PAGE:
Last month we have celebrated our 1st anniversary. Up to date we have placed over 500 convenient drop off locations/recycling bins which include residential buildings, commercial spaces, and schools and faith based organizations . We at SpinGreen, believe the most important investment one can make in the future is, Education. We created an education fund to teach kids all about going Green and recycling, which we offer for FREE to schools, youth centers and non profits. We are proud to state, since January 2013 we have educated over 479 students. This includes teaching at Police Athletic League, Boys and Girls Club and countless schools and non profits.

We had the pleasure to be interviewed by one of my Recycling heroes John Shegerian, on nations #1 rated Environmentally themed show, Green is Good Radio. (http://spingreen.com/radio.mp3) Created the SpinGreen Show for Public Access (https://www.youtube.com/watch?v=vvrp5g1oQ10 ) and just got featured by NY1 for a coat drive we did in collaboration with IHOP.(http://www.ny1.com/content/pages/203841/mariners-harbor-coat-drive-provides-warmth-for-families-in-need)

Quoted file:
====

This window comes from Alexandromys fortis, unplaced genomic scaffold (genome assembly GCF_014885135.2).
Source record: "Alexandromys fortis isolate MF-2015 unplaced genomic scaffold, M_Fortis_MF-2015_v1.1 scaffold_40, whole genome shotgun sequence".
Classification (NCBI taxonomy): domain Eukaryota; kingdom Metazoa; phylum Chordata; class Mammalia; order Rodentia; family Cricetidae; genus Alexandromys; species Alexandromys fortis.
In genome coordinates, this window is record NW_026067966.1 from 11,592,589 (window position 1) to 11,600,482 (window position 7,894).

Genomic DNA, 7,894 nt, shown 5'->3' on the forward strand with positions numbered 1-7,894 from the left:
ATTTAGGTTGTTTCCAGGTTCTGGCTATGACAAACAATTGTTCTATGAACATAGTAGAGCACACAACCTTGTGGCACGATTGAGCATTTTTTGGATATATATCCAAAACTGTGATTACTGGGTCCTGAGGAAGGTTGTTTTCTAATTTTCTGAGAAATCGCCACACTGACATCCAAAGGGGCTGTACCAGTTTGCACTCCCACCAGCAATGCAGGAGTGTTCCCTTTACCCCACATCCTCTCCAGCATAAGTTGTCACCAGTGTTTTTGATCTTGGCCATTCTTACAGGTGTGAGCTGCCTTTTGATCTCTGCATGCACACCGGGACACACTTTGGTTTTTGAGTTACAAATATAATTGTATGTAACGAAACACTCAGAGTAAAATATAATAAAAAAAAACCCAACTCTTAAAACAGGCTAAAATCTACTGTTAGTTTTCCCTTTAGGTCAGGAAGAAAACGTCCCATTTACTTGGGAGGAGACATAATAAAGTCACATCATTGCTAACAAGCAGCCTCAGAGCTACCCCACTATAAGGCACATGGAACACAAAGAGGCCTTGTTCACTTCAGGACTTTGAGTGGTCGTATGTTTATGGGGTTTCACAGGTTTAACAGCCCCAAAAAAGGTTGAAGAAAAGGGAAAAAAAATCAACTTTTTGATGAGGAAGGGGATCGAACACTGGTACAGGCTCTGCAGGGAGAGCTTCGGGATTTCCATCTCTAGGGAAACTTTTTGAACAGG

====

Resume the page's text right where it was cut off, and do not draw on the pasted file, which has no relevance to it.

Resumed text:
How will younger generations play a part in developing a more environmentally responsible social consciousness?

In order to preserve the planet we all live on it is very important to begin teaching students at a young age the importance of recycling. Students are like sponges and observe information well if they learn about it starting at their early childhood education and throughout their school years. They should be aware of the importance of recycling, and therefore I strongly believe each school district should implement into their lesson plans a lesson of recycling in order for the students to begin recycling themselves. Students should learn about the causes and effects of recycling and from there teach their families of the importance of it if their families don’t contribute to recycling themselves. They need to know why recycling will conserve a better earth to live in. In addition to the long-range benefits of good environmental stewardship, green education helps schools provide healthier surroundings for their students and staff. The mission of of our Eco Education at SpinGreen, is to provide students, teachers and faculty with the tools and training they need to create a “culture of conservation” within their community.